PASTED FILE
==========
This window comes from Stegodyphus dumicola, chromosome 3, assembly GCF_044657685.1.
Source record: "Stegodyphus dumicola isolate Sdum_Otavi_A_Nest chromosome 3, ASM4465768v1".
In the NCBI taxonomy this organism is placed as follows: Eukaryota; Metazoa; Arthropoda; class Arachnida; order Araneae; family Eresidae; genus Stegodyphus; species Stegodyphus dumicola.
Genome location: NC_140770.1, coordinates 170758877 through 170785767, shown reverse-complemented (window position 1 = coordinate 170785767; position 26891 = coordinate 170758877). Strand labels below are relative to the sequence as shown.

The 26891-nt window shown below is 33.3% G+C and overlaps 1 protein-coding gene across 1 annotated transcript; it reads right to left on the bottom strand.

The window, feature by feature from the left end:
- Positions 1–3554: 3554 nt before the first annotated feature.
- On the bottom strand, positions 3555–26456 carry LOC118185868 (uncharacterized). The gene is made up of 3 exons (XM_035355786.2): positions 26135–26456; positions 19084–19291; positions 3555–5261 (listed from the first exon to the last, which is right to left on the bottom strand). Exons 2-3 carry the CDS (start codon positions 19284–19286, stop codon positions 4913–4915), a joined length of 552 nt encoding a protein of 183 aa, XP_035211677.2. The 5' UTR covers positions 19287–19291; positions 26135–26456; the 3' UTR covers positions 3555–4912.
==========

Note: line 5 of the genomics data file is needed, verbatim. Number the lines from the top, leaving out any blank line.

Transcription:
The 26891-nt window shown below is 33.3% G+C and overlaps 1 protein-coding gene across 1 annotated transcript; it reads right to left on the bottom strand.